Woonsocket Police Sued for Unlawful Arrest and Detention of Deaf Person
Posted: April 27, 2016|Category: Discrimination Rights of the Disabled Due Process
The American Civil Liberties Union of Rhode Island and the R.I. Disability Law Center have today filed a federal civil rights lawsuit on behalf of a profoundly deaf person who was arrested and detained overnight in jail by Woonsocket police for allegedly making an obscene gesture, and who was never provided an interpreter to allow him to communicate with the police during his detention. The case raises important issues regarding municipal agency obligations to accommodate residents who are deaf or hard of hearing.
The lawsuit argues that city officials violated plaintiff David Alves’s “statutory and constitutional rights by unlawfully arresting and detaining him, charging him with violating an unconstitutional City criminal ordinance, subjecting him to discrimination on account of his disability, and failing to accommodate his disability.”
The arrest took place late one night last July, when Alves and some friends were at the City Side Club in Woonsocket to celebrate a friend’s birthday. After a verbal altercation between the bouncer and members of the group, police were called. On his way out of the bar, Alves gestured toward the bouncer with the American Sign Language sign for “bullshit,” which police who had arrived at the scene interpreted as giving them the middle finger. Immediately after making the gesture, Alves was arrested by the police for violating a city ordinance banning “obscene language or mak[ing] an obscene gesture.”
While being booked and held at the station overnight, Alves’s requests for a sign language interpreter were ignored. When a deaf friend came to the station to check up on him, a police officer handed the friend a note saying that Alves would “be out in the morning no problem . . . These things happen, he just needs to take it as a learning experience.” In the morning, he was released from custody and issued a summons to appear at court on the ordinance violation. A few months later, a Municipal Court judge dismissed the criminal charge.
Today’s lawsuit, filed by ACLU volunteer attorneys V. Edward Formisano, Michael Pushee and Alyse Galoski, and RI Disability Law Center attorney Katherine Bowden, raises a host of constitutional and statutory claims, including that:
* The City’s “obscene gesture” ordinance is unconstitutionally overbroad and vague in violation of the First Amendment;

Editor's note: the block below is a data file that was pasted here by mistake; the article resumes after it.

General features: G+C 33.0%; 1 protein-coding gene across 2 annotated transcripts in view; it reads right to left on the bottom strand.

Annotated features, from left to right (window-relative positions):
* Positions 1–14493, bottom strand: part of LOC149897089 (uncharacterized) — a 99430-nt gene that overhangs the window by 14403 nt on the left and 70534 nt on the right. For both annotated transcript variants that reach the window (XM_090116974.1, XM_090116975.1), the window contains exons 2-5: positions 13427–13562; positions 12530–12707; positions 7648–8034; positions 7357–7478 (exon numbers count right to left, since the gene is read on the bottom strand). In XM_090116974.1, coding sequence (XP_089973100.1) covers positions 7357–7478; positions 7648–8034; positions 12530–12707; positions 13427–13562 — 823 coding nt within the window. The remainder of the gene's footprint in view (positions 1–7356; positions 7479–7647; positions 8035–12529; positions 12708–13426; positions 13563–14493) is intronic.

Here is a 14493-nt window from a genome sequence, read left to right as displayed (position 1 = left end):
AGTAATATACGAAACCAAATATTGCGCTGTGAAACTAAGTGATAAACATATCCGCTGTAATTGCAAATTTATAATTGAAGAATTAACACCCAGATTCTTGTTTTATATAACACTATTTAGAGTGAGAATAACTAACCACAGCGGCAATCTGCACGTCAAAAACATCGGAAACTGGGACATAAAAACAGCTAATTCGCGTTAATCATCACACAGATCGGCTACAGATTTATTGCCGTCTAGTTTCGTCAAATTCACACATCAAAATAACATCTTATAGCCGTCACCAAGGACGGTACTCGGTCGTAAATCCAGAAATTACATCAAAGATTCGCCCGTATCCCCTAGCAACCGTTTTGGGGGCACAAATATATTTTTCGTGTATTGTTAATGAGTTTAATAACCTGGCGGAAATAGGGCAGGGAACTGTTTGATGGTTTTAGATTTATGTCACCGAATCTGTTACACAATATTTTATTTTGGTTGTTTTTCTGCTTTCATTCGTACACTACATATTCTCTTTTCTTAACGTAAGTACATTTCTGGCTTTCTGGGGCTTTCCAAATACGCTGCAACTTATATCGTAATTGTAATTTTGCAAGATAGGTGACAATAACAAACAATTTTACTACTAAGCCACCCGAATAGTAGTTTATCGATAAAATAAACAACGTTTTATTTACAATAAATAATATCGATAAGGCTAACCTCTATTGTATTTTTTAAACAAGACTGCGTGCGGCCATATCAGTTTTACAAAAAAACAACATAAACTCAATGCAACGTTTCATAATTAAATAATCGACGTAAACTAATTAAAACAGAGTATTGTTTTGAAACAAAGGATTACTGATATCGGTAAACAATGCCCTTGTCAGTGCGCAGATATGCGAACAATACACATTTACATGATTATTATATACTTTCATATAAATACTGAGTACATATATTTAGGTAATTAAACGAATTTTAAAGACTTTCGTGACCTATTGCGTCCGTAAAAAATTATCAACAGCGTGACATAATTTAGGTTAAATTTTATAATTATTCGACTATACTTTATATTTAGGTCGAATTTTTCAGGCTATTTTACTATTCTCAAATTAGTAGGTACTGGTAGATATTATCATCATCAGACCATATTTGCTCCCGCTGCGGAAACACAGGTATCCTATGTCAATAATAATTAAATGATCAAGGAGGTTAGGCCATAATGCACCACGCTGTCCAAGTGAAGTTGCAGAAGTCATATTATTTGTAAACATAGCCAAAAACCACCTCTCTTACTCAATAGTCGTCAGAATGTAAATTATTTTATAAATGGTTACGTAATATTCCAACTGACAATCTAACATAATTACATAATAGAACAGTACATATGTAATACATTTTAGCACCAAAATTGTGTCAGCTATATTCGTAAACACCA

* The arrest and overnight detention of Alves without cause violated his rights to due process of law and freedom from unreasonable searches and seizures; and
* The police officers’ failure to procure an interpreter or provide other means to effectively communicate with Alves violated a number of federal and state laws barring discrimination by municipal agencies on the basis of disability.
Among other remedies sought, the lawsuit asks the court to rule the “obscene gesture” ordinance unconstitutional, declare Alves’ arrest and detention unlawful, order the City to implement policies to prohibit future discrimination against deaf or hard of hearing individuals, and award Alves unspecified monetary damages for violating his rights.
Below are quotes from the participants in today’s lawsuit:
Plaintiff David Alves: “I need to fight this case so that other people don’t have to go through the same thing I went through. Deaf and hard of hearing people deserve the same dignity anyone else deserves. If they violate my civil rights, then they might feel they can violate other people’s civil rights. I want to do what I can to prevent that.”
ACLU of RI attorney V. Edward Formisano: “Mr. Alves was unlawfully arrested and detained under an unconstitutional law. To add insult to injury, he was not provided with the accommodations he needed for his obvious disability. We are confident that a court will vindicate the rights that were so unfairly denied Mr. Alves.”
RIDLC attorney Katherine Bowden: “Municipal compliance with federal and state laws prohibiting disability discrimination is mandatory, not optional. People who are deaf and hard of hearing have a right to equal access to city services, including the right to effective communication with the police and other city officials.”
ACLU of RI executive director Steven Brown: “In this country, people cannot be locked up simply in order to give them a ‘learning experience.’ We are hopeful this lawsuit will send a clear message to all law enforcement agencies that there are basic constitutional limits on the use of their formidable police powers, and that they cannot ignore their obligations under anti-discrimination laws to treat people with disabilities fairly.”
A copy of the complaint can be found here: http://www.riaclu.org/images/uploads/Alves_v_Woonsocket_complaint_FINAL.pdf